Conversations Gone Awry: Detecting Early Signs of Conversational Failure

Justine Zhang, Jonathan Chang, Cristian Danescu-Niculescu-Mizil, Lucas Dixon, Yiqing Hua, Dario Taraborelli, Nithum Thain


Abstract
One of the main challenges online social systems face is the prevalence of antisocial behavior, such as harassment and personal attacks. In this work, we introduce the task of predicting from the very start of a conversation whether it will get out of hand. As opposed to detecting undesirable behavior after the fact, this task aims to enable early, actionable prediction at a time when the conversation might still be salvaged. To this end, we develop a framework for capturing pragmatic devices—such as politeness strategies and rhetorical prompts—used to start a conversation, and analyze their relation to its future trajectory. Applying this framework in a controlled setting, we demonstrate the feasibility of detecting early warning signs of antisocial behavior in online discussions.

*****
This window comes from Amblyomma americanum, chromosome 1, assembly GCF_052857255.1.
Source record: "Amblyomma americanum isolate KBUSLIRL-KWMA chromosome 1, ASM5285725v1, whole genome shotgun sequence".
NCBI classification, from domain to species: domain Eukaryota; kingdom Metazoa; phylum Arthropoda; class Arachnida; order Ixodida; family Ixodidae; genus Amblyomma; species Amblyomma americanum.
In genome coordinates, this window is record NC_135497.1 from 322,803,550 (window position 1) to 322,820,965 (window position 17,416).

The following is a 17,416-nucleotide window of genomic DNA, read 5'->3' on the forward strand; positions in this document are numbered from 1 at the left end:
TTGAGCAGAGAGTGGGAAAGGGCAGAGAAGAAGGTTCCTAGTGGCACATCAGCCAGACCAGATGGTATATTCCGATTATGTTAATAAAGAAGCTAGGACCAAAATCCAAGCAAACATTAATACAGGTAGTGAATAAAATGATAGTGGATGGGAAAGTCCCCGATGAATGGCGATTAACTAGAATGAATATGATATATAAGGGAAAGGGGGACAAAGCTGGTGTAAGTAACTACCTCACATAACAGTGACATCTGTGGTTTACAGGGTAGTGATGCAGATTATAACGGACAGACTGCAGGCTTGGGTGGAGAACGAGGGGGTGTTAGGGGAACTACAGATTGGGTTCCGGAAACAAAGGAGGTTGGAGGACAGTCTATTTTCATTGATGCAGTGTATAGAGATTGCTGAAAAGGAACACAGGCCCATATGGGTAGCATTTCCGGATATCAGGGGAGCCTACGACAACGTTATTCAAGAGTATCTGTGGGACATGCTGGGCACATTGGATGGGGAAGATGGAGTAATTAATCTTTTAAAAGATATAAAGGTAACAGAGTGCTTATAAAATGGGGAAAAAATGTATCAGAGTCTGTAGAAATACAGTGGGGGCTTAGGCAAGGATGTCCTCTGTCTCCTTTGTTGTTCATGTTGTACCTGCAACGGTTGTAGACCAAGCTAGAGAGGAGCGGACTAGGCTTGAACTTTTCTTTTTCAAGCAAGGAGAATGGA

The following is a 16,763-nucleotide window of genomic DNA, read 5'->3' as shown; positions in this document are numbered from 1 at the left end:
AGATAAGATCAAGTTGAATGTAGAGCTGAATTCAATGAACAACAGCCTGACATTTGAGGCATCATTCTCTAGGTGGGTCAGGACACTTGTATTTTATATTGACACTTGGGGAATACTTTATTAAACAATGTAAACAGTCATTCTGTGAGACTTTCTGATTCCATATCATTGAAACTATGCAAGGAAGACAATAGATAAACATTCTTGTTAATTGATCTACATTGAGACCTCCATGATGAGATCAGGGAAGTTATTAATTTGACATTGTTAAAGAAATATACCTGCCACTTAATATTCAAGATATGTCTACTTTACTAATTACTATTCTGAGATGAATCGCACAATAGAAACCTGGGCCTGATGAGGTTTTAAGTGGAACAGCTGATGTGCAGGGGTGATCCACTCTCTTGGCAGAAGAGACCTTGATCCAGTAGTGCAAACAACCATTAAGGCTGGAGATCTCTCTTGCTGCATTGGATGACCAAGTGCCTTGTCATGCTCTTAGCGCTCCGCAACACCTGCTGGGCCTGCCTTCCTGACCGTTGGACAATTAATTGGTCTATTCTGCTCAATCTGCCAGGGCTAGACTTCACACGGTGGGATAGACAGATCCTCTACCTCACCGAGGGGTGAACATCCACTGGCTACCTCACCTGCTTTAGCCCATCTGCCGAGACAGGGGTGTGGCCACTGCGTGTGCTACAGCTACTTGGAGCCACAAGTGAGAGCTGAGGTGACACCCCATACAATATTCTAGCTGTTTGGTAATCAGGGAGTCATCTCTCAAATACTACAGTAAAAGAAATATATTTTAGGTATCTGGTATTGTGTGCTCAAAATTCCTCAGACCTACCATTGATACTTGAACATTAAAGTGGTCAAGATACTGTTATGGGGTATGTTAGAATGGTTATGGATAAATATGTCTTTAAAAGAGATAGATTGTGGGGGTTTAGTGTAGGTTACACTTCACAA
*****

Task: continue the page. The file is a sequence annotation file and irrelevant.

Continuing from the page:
Anthology ID:
P18-1125
Volume:
Proceedings of the 56th Annual Meeting of the Association for Computational Linguistics (Volume 1: Long Papers)
Month:
July
Year:
2018
Address:
Melbourne, Australia
Venue:
ACL
SIG:
Publisher:
Association for Computational Linguistics
Note:
Pages:
1350–1361
Language:
URL:
https://aclanthology.org/P18-1125
DOI:
10.18653/v1/P18-1125
Bibkey:
Cite (ACL):
Justine Zhang, Jonathan Chang, Cristian Danescu-Niculescu-Mizil, Lucas Dixon, Yiqing Hua, Dario Taraborelli, and Nithum Thain. 2018. Conversations Gone Awry: Detecting Early Signs of Conversational Failure. In Proceedings of the 56th Annual Meeting of the Association for Computational Linguistics (Volume 1: Long Papers), pages 1350–1361, Melbourne, Australia. Association for Computational Linguistics.
Cite (Informal):
Conversations Gone Awry: Detecting Early Signs of Conversational Failure (Zhang et al., ACL 2018)
Copy Citation:
PDF:
https://aclanthology.org/P18-1125.pdf
Notes:
 P18-1125.Notes.pdf
Video:
 https://vimeo.com/285803564